~*~

Desolation of Smaug screencap-TEASER



Jan-u-wine's latest Tolkien-based poem was not written for a particular painting or image, but from an inspirational mix. Talking with friends about the work of Martin Freeman and Benedict Cumberbatch in The Hobbit and Sherlock, jan-u-wine began to wonder more deeply about the nature of Smaug's existence in the Lonely Mountain, and the relationship, however brief, between Smaug and his diminutive conversation partner (possibly his only conversation partner in centuries). Did the great Smaug live under the mountain in splendid isolation or simply in isolation? Tolkien named the peak that became Smaug's lair "The Lonely Mountain", no doubt because it stood alone, cut off from the nearby mountain chains. But for jan-u-wine, the "lonely" in the name evokes more than geographical isolation. "The Desolation of Smaug" no doubt refers to the ashy wasteland Smaug's attacks wrought, but perhaps "desolation" hints at another sort of desolation, an inner state produced by a solitary existence.

The poem has two parts, the first from Smaug's point of view, the second from that of Bilbo Baggins. Together they make a brilliant piece, evocative and perceptive.



~*~








Desolation of Smaug screencap-REDUCED



The Desolation of Smaug

These pale
beings,

these things of little property
and less propriety.....

these boring creatures
of yellow-faced day....

they have a name for me:

WYRM

Am I thus,
am I.......

so,

Master Burglar?


A lowly shadow,
hidden within

the last hole
he crept through....

This,

THIS

is the true
and mean

measure of me?

No,
Master Burglar.

No, Riddler most clever.

More. There is more:

From the North I come,
and even I have forgot

my golden birthing,
the mighty Drake who was my.....

(what IS the Westron word...oh, yes:)

Da,
the Vibria who should have been my.....
mum.

There is no love,
Burglar,

among.....
Wyrms.

Our warm embrace
provokes

a river-running-red
of sudden death,

a screamed silence
of trailing oblivion.

Many have I sent
on such a journey,

careful of the paring
of body from bauble.

In the end,
only these glimmered
things,

cold as far-off stars
accompany my dremes.

(Such dremes as dragons have:

of days of sun and high-flown cloud,
lakes and towns and

men,
ablaze and writhing,
reduced to simple ash-petals

beneath an uncaring moon).

In the end,
it is

lonely
beneath the Lonely Mountain.

Lonely.

And in this desolate state,
in this solitary

estate,

I must now sleep.

It is good to sleep.
It is
best.

Master Burglar,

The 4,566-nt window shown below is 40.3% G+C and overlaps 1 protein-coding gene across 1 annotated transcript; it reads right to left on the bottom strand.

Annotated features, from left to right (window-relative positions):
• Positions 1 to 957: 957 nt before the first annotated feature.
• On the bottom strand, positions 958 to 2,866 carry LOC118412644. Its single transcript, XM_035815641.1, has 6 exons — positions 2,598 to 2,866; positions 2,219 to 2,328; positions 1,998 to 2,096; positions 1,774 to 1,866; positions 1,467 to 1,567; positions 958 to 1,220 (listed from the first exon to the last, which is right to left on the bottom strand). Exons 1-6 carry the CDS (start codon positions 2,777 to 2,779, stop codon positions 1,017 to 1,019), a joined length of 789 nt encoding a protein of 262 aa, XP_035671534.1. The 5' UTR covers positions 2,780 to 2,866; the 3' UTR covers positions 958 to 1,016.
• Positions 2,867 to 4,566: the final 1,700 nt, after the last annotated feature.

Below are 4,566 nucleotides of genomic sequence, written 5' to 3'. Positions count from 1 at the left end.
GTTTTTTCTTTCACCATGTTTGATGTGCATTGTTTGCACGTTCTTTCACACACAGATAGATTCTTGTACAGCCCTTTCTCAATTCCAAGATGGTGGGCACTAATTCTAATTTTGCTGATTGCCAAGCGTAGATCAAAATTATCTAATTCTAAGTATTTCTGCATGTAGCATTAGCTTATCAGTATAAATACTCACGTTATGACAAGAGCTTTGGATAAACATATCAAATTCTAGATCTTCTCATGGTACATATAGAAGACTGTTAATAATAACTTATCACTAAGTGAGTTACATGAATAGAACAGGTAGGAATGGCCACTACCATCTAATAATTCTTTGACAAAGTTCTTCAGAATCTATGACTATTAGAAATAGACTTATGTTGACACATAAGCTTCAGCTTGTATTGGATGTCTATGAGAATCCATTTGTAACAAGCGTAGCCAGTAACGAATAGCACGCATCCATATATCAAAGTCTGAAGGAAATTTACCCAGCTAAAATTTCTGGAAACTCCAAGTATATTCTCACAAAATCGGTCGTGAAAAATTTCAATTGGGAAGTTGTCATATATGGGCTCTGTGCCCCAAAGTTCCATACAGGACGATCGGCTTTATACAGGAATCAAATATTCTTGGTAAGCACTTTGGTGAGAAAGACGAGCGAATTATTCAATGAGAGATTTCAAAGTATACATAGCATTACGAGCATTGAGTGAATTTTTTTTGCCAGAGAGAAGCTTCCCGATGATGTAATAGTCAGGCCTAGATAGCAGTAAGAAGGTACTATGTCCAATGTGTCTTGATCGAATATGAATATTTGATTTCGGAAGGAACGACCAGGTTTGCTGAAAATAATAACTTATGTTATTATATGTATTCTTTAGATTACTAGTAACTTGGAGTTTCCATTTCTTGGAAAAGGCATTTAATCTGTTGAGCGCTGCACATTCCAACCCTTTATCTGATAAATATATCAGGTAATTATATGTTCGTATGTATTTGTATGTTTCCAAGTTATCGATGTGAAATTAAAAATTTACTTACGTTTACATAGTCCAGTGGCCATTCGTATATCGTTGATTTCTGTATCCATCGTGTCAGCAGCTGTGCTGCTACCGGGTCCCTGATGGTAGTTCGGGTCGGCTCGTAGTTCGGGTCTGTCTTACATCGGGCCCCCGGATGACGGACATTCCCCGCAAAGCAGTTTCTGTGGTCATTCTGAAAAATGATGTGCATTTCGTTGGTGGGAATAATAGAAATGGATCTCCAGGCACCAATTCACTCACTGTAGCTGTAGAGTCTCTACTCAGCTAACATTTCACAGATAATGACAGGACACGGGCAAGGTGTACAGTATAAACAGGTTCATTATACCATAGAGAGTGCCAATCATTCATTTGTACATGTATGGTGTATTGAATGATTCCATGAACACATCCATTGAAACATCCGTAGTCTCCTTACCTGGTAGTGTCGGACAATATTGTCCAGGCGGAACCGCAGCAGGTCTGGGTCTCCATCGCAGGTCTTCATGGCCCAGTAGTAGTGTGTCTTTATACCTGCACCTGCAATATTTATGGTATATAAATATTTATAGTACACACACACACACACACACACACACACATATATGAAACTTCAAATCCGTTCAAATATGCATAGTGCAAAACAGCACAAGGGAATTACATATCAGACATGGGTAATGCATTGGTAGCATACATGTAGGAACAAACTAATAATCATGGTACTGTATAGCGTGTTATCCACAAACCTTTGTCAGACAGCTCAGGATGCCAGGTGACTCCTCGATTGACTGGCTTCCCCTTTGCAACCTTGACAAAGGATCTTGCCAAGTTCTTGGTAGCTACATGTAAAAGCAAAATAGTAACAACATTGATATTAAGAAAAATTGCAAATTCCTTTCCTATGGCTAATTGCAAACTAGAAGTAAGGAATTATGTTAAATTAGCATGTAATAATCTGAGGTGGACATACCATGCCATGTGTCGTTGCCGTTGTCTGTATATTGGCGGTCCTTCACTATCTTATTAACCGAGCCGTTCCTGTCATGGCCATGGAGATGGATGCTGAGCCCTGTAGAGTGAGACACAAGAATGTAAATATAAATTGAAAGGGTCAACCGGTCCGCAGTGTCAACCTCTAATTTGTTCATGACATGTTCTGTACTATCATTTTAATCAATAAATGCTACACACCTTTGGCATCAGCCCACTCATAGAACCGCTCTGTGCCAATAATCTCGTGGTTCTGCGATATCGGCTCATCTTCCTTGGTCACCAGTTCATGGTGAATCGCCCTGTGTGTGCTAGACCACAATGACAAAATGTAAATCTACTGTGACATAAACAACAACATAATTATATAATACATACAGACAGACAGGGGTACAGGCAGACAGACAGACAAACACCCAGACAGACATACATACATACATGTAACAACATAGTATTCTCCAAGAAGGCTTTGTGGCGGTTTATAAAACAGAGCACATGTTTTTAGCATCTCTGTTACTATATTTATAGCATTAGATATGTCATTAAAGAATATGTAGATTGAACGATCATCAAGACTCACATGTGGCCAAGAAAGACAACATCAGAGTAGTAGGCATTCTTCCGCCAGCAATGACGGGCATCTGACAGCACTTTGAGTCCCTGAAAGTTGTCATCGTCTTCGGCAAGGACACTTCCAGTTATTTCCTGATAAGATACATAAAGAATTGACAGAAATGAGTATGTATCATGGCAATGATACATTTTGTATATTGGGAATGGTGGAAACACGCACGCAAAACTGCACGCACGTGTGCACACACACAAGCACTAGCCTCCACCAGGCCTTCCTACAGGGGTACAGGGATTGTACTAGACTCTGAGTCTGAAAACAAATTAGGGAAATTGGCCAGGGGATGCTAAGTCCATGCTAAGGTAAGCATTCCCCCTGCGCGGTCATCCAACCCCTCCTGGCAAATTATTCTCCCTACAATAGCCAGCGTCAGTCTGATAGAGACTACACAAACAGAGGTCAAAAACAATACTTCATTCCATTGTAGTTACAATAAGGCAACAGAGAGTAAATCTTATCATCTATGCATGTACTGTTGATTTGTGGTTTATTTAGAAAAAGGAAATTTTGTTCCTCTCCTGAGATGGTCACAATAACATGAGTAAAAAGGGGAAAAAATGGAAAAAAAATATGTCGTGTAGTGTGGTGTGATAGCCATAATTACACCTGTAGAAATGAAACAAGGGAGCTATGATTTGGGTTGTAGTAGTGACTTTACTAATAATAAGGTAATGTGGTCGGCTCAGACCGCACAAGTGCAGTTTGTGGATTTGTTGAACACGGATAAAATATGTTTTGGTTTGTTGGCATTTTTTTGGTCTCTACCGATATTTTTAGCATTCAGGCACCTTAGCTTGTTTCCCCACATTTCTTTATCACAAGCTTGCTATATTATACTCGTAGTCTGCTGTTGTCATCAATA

I warn you:

You should
let

me sleep.


___________________________________

Gold is his eye.

Gold,
yet threaded,

riven
with dark,

as if the Ages he has
known,

the people
and places

ended by his wrath,
are kept there,

held in a fixed
time-amber
of horror.

Does he know horror,
I wonder?

Do he know the terror
of the great hearts

that yet cannot
flee or defeat him?

Does he know,
as he rests beneath
his quilt of stolen gold,

does he know
what it means for
lungs to crackle

with fire,
tender tissue
to flame upon bone,

screams to echo
within one's own ears

before a blessed ending?

Surely not.

Surely not,
this Wyrm

of gilt beauty,
this ......

creature of fiery deed
and speech,

this......
stitchery of spell'd evil.

You are
wondrous,

Master Wyrm.

The high crown of your brow
gleams

like the gems beneath your belly,
like the ancient fires of your eyes,

opal-lit with remorseless memory.

You are wondrous.

You are beauty-in-death,
close-kept reposed fire,

grand, serpent-eyed trickery.

In this Age,
you are most

Magnificent,

O, Smaug.

With my last breath,
I might praise you,

*thus*.

Surely,
I might.

And with my next-to-last,
reveal the lovely paleness

of a Fire-Drake's
unarmored breast.


Revenge.
It is better than treasure,

Master Smaug.

We shall have it,
the Company

and their

burglar.

Served up cold
as the dark

behind the stars.

Served up swift
as a night'd arrow.

Farewell,
great Wyrm.

For that is all,
villain,

that you are.



~*~













Previous entry:
~ "Old Man Willow" by Tolkien, "Suite: Meriadoc" by jan-u-wine.

Other Links:
Nan's Reunion-ICON ~ All entries featuring jan-u-wine's poems.

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